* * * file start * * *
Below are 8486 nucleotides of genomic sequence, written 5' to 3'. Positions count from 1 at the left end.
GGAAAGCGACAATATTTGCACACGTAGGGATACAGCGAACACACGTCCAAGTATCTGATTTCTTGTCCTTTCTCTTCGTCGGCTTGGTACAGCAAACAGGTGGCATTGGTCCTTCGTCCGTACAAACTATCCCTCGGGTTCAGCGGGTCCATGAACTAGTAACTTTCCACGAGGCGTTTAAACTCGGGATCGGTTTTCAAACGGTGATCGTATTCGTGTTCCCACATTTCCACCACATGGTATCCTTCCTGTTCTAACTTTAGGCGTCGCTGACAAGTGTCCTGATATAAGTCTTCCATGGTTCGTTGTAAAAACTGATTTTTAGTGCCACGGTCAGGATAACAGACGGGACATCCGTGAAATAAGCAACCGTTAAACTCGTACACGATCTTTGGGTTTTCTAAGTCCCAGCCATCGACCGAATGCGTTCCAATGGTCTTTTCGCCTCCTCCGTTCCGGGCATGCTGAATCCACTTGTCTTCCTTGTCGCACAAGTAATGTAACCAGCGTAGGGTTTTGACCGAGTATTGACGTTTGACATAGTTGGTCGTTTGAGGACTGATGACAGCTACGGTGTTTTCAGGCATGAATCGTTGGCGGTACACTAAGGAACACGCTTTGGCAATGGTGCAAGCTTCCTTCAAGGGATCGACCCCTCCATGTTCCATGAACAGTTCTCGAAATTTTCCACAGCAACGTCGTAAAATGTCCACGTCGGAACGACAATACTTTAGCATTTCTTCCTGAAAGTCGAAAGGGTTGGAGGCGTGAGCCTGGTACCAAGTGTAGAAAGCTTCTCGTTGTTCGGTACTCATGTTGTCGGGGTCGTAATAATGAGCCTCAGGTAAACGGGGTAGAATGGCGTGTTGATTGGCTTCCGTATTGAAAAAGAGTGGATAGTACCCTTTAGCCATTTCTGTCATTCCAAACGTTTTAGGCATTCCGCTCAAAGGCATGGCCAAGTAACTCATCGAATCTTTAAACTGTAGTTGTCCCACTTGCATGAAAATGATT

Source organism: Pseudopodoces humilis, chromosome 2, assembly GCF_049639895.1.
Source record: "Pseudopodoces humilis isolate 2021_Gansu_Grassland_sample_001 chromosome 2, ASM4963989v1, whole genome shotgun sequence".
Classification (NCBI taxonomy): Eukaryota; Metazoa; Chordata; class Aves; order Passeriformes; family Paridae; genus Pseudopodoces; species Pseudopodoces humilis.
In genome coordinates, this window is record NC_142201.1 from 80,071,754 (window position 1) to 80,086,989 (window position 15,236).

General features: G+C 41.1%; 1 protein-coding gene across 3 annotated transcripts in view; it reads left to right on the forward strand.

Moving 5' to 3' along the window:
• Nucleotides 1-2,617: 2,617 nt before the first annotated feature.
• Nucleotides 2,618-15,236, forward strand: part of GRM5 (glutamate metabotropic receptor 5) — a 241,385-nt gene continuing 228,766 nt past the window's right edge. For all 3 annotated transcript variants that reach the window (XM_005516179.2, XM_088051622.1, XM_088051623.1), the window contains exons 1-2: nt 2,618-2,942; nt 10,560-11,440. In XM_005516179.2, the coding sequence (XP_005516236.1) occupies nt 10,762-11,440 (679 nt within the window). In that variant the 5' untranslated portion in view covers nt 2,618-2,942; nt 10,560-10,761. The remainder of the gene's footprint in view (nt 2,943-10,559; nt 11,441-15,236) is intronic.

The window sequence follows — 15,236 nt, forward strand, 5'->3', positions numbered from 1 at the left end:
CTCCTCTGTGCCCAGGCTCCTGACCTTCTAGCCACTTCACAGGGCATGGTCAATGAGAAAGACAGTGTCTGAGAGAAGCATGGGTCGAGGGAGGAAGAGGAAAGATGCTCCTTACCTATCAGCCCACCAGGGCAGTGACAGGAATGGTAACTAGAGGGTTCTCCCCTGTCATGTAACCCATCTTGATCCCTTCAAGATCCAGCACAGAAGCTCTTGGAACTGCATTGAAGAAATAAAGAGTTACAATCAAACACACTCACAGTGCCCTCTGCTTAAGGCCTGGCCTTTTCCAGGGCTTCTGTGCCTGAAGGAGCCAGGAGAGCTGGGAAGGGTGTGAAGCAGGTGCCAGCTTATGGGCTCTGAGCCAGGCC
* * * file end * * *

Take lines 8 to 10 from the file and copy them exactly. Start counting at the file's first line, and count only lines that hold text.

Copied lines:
Moving 5' to 3' along the window:
• Nucleotides 1-2,617: 2,617 nt before the first annotated feature.
• Nucleotides 2,618-15,236, forward strand: part of GRM5 (glutamate metabotropic receptor 5) — a 241,385-nt gene continuing 228,766 nt past the window's right edge. For all 3 annotated transcript variants that reach the window (XM_005516179.2, XM_088051622.1, XM_088051623.1), the window contains exons 1-2: nt 2,618-2,942; nt 10,560-11,440. In XM_005516179.2, the coding sequence (XP_005516236.1) occupies nt 10,762-11,440 (679 nt within the window). In that variant the 5' untranslated portion in view covers nt 2,618-2,942; nt 10,560-10,761. The remainder of the gene's footprint in view (nt 2,943-10,559; nt 11,441-15,236) is intronic.